When Emma Elliott received a call from her sister-in-law in early 2012 regarding a friend’s partner who had just committed suicide, she was uncertain how to respond. They talked about how traditional Cowichan healing practices and stories could help and were interested in learning about how this issue was handled by their community in the past.
Shortly afterwards, in the spring of 2014, four First Nations members living on Vancouver Island committed suicide. The rash of deaths, coming after five years of increasing suicidal behavior in the community, prompted the Cowichan chief and council to declare a local state of emergency.
These tragic events led Elliott, a doctoral candidate in the Learning Sciences and Human Development program at University of Washington College of Education, to focus her research on understanding the meanings and explanations for suicide in her community from the perspective of members’ themselves. Her research in the area of indigenous suicide has led Elliott to pursue a master's in social work in addition to her doctoral studies.
Historically, Elliott said, the high incidence of suicide among First Nations people — with rates 5 to 20 times higher than the national average — has not been adequately explained. Despite alarmingly high rates in some indigenous communities, Elliott cautions against generalizing suicide rates across all indigenous communities. Some haven't experienced suicide in more than 15 years.
Through her dissertation project “Embracing the Sacredness of Life: Understanding Meanings and Explanations of Suicide in one Indigenous Community,” Elliott is seeking to better understand the everyday experiences that members have and the possible impact of these experiences on individual and collective possible futures. She also is creating practices to lower suicide rates that will be implemented this summer amongst the Cowichan peoples on Vancouver Island.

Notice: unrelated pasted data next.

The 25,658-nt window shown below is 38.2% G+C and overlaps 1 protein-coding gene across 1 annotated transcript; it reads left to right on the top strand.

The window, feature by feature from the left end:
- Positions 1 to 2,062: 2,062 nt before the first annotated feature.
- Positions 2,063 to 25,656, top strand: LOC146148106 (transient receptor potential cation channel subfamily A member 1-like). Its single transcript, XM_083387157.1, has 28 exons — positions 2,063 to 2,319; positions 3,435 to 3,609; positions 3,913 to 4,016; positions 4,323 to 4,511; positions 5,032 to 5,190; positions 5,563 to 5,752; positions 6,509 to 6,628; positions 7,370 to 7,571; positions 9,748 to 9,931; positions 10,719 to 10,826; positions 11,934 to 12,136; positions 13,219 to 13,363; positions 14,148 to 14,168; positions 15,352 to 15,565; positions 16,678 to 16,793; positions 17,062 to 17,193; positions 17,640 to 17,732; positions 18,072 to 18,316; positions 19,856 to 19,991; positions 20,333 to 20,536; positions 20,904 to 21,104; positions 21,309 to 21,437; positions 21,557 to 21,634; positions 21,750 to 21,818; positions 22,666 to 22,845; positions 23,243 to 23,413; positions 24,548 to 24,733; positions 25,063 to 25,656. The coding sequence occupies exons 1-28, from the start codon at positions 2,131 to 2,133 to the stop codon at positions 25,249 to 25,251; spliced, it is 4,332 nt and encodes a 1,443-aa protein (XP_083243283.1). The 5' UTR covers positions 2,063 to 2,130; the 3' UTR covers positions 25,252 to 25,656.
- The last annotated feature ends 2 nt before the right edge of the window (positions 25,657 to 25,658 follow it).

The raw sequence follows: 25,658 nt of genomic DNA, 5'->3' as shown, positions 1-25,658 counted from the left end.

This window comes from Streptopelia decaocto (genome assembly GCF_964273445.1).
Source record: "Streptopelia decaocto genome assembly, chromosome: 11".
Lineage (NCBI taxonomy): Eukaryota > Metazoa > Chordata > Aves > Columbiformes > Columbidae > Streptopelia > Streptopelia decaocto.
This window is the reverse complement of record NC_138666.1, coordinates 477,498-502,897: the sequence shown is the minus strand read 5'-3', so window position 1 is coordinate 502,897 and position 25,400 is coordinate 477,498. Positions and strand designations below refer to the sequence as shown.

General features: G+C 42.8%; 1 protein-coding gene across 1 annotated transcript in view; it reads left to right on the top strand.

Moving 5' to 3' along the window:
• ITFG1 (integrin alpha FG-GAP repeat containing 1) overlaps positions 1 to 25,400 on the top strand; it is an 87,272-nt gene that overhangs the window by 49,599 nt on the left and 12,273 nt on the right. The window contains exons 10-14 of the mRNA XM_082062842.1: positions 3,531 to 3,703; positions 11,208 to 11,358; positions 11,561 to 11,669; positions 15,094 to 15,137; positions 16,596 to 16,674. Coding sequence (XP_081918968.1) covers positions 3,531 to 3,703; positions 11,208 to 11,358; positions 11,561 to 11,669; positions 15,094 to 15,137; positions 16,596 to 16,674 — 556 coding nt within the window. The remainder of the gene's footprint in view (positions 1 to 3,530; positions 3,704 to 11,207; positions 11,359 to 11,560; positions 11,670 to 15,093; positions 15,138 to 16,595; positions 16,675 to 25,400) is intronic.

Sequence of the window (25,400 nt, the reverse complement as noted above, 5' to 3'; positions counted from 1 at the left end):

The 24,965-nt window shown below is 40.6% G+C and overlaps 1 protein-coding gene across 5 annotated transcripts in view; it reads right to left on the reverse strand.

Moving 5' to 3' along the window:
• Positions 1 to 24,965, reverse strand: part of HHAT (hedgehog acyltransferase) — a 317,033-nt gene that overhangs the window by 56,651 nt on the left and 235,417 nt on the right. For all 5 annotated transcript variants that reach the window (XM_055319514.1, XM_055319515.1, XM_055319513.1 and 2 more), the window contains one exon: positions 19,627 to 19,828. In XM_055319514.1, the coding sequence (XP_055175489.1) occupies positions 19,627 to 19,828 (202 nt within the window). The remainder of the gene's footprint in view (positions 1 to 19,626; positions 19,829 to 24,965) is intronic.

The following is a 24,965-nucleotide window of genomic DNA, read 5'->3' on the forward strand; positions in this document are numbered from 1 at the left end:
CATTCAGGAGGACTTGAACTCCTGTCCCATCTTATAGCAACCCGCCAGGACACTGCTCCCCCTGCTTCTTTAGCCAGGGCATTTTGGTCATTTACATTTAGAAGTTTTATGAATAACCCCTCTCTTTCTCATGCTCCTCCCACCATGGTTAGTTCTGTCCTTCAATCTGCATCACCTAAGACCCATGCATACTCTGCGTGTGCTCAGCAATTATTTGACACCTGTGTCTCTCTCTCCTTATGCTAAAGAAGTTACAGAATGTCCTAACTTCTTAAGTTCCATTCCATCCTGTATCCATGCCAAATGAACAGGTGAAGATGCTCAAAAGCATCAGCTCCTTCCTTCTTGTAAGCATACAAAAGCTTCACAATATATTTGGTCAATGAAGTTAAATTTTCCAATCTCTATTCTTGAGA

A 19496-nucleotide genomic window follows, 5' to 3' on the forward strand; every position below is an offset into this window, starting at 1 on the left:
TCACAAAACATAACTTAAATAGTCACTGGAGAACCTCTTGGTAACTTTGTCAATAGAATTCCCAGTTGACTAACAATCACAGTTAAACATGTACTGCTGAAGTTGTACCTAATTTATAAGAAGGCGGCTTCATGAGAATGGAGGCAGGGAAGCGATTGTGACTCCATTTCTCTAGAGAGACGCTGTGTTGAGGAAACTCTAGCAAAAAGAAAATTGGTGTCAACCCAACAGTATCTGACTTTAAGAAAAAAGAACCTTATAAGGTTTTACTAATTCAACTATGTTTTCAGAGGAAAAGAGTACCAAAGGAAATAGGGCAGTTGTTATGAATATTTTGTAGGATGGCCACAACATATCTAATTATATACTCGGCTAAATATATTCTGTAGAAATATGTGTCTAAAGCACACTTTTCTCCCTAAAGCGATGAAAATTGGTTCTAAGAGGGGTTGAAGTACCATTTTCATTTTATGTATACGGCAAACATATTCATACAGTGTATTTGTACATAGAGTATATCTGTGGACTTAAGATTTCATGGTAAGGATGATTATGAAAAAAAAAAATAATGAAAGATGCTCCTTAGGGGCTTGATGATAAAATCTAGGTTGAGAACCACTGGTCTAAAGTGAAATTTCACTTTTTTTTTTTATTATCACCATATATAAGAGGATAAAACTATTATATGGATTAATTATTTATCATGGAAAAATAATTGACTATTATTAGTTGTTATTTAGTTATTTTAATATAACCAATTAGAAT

“[I’d like to understand the] everyday experiences that individuals are having and what that means in terms of expanding or limiting their possible futures [for] individuals or even as a collective community,” Elliott said. “Collective communities who practice particular acts of cultural continuity have lower suicide rates in comparison to those who do not.”
Since helping young people expand their future opportunities can play a key role in preventing suicide, Elliott is partnering with the Cowichan Youth Council to work on suicide interventions. Last spring, for example, Elliott worked with the council to organize a workshop on cedar rope cording to promote community engagement and to strengthen cultural identity.
“There is evidence that being in a collective community has a strong cultural background and also serves as a positive intervention to suicide,” Elliott said. “The interventions that I am imagining are tools educators or social workers can use as launching points that set the stage for [creating] a space for the development of positive cultural identity.
“I imagine a type of interaction we can have with young people that uses the resources and strengths within each of them to help increase their possible futures.”
Dustin Wunderlich, Director for Marketing and Communications
Photo: ciboulette on Flickr